Santa Barbara- S County

Hand crews return from 4 days and nights out in remote Whittier Fire terrain

Inside look at hand crews

SANTA BARBARA COUNTY, Calif. - The most dangerous and grueling work during wildfires is done by hand crews.

Twenty-eight men and two women with the Santa Barbara County Fire Department just returned after four days and nights on the Whittier fire lines.

Hand crews go where engines and bulldozers can't reach, working alongside crews from all over the country, including the Los Padres Hot Shots.

Santa Barbara County Fire hand crews hiked up Gato Canyon through nearly inaccessible terrain to reach the last vestiges of the Whittier Fire, some portions were more than 100% slope.

Capt. Supt. Tyler Gilliam is in charge of Crew 1 and must make critical decisions to ensure his crew's safety.

Gilliam's crews tied into the blaze and worked their way around the perimeter removing fire fuels with their tools.

The firefighters carry everything on their backs and rely on helicopters to drop down supplies.

"Eventually we hike in so far, engines can't pump water," Gilliam said. "So that's when its strictly hand line and helicopters and that's where we get our water supply. They sling in gear and chainsaw mix to keep the tools going."

The crews work 24 hour shifts, only pausing to sleep, in what Gilliam called "the black", which is terrain that has already burned.

"Every person uses their tool to dig a spot in the dirt," said Gilliam. "The helicopter will sling in our sleeping bags and you dig yourself out a crevice and you sleep in your sleeping bag."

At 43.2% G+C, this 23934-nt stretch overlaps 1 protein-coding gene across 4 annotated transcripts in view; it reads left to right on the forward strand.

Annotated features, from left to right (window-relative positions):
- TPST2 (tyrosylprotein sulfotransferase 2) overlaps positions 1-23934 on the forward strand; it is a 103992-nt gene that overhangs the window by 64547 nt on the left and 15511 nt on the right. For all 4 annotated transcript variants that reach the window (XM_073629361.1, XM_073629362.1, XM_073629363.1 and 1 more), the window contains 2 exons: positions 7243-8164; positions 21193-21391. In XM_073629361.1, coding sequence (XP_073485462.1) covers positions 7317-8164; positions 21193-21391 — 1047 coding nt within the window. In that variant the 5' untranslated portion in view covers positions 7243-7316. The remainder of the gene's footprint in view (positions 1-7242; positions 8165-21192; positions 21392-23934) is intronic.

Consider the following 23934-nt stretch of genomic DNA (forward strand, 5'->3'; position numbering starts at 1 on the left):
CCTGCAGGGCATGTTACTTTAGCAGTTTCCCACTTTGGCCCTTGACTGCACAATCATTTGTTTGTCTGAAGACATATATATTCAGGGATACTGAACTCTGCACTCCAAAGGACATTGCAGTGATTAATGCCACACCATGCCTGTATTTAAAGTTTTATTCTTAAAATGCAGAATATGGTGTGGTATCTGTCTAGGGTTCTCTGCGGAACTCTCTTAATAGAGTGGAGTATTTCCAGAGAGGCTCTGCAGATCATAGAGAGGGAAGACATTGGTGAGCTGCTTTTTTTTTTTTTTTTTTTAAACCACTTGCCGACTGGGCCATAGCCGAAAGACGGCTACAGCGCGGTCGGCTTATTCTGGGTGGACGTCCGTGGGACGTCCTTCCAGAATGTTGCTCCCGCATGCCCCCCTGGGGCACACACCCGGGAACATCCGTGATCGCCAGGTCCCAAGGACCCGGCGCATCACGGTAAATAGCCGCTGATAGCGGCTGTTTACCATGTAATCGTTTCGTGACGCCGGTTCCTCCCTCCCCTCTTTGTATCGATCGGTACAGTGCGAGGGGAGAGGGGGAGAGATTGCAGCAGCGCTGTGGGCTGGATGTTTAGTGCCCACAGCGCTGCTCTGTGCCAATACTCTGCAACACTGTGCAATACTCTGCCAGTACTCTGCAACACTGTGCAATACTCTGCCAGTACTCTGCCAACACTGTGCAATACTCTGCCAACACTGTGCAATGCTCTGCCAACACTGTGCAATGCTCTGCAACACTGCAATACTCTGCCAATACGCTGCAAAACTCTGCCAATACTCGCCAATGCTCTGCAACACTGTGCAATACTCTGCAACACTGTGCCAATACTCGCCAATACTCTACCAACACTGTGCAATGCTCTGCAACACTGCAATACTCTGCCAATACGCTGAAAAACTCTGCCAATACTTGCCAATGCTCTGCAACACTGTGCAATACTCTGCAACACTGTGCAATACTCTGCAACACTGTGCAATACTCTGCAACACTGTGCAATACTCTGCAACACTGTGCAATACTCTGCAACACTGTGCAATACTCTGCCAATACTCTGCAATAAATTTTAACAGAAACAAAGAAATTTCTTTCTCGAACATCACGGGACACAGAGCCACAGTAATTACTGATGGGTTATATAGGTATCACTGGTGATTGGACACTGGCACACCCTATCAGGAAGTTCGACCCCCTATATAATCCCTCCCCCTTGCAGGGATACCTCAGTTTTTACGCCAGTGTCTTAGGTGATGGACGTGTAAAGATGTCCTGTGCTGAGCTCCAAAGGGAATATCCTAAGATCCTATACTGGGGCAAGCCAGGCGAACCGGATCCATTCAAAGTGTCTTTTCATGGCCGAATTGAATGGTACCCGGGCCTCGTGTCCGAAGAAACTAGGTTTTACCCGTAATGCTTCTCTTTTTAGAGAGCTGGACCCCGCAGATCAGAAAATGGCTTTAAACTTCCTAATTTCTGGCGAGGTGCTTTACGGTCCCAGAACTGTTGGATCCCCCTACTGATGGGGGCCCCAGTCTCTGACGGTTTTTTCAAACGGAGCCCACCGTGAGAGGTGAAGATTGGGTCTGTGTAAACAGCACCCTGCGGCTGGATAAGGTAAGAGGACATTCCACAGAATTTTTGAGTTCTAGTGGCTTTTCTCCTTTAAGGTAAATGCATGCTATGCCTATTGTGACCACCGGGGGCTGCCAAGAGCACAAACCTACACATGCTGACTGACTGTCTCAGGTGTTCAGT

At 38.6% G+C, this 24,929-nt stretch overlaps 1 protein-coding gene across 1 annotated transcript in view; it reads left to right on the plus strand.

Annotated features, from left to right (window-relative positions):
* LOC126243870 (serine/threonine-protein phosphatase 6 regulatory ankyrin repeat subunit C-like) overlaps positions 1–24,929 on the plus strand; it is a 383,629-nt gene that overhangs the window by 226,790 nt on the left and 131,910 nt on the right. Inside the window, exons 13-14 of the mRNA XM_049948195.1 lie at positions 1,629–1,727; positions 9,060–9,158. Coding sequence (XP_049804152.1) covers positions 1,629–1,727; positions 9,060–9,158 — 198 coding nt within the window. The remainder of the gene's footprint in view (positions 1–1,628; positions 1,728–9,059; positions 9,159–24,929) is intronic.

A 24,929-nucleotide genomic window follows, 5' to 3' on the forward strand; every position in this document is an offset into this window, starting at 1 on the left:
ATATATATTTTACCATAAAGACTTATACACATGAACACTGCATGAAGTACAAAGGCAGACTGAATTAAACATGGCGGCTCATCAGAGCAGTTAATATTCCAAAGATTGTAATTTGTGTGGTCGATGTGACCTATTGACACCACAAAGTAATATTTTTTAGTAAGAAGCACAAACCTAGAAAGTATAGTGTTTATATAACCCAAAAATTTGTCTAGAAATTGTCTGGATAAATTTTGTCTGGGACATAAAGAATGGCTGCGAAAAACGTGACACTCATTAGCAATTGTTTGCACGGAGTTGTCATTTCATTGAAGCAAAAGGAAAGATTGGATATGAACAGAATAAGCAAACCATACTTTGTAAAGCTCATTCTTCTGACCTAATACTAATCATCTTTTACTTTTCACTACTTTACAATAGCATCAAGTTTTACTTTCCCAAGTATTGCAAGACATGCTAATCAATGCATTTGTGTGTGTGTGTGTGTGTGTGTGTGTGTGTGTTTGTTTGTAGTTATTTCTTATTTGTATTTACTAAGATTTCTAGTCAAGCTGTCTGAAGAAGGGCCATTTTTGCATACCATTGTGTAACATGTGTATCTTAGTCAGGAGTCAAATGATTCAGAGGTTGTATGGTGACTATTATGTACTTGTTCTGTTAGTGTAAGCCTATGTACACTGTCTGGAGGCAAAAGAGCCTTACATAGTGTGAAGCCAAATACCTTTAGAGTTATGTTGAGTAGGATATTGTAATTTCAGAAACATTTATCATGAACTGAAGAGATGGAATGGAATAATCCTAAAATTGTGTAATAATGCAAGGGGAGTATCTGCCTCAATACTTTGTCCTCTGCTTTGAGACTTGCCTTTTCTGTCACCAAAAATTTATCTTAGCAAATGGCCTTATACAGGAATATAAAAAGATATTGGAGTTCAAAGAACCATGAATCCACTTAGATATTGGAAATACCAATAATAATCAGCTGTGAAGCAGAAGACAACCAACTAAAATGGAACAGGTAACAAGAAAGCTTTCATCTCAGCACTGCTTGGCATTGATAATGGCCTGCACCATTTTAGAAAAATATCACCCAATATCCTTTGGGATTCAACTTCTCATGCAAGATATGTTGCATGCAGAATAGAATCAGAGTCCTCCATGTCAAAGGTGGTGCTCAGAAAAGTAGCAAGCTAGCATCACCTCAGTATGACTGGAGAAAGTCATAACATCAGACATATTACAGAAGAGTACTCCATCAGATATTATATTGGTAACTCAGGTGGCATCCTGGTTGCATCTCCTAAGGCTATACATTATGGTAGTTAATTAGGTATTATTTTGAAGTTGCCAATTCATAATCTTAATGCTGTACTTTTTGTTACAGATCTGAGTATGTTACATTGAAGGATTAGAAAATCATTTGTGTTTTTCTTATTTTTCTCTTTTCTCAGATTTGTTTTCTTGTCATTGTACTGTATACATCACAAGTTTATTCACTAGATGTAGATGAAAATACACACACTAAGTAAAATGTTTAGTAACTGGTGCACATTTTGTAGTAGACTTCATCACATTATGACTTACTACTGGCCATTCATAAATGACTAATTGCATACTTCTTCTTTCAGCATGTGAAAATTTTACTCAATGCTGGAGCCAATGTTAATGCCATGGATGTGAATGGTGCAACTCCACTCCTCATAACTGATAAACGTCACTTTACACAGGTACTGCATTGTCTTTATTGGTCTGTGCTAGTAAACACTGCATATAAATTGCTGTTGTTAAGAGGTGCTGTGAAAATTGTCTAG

The danger lies in their proximity to the active flames and flare-ups.

"It might be burning close to us, as it did three nights ago," Gilliam said. "It made a run with small sundowners. The crew was in a safe spot. We knew fire had burned all around us."

After cutting fire lines, crews took advantage of favorable weather and performed a firing operation.

"When the fire gets into inaccessible terrain, we put fire on the ground, along lines we created or bulldozers created." explained Gilliam. "It gives us a clean black line that burns."

The job carries inherent risks, but Gilliam said crews are well-trained for all types of scenarios.

"In terms of the Santa Barbara County Fire Department and the Forest Service, they are some of the best in the world. With such diverse terrain and a long fire history, people work seamlessly now just because we've had so many large fires for years," Gilliam said. "It's an excellent system from incident management to hand crews."

When they returned from Gato Canyon, crews were looking forward to a shower, a hot meal at home with their families and a few days rest. But, those comforts will be short-lived, as they will likely be sent to fight another fire soon. Before their break, hand crews had worked 14 days straight, coming straight from the Alamo Fire to the Whittier Fire. 

"There a lot of people out there you can't see, but they love what they do," said Gilliam. "And they will do it again tomorrow for this community."

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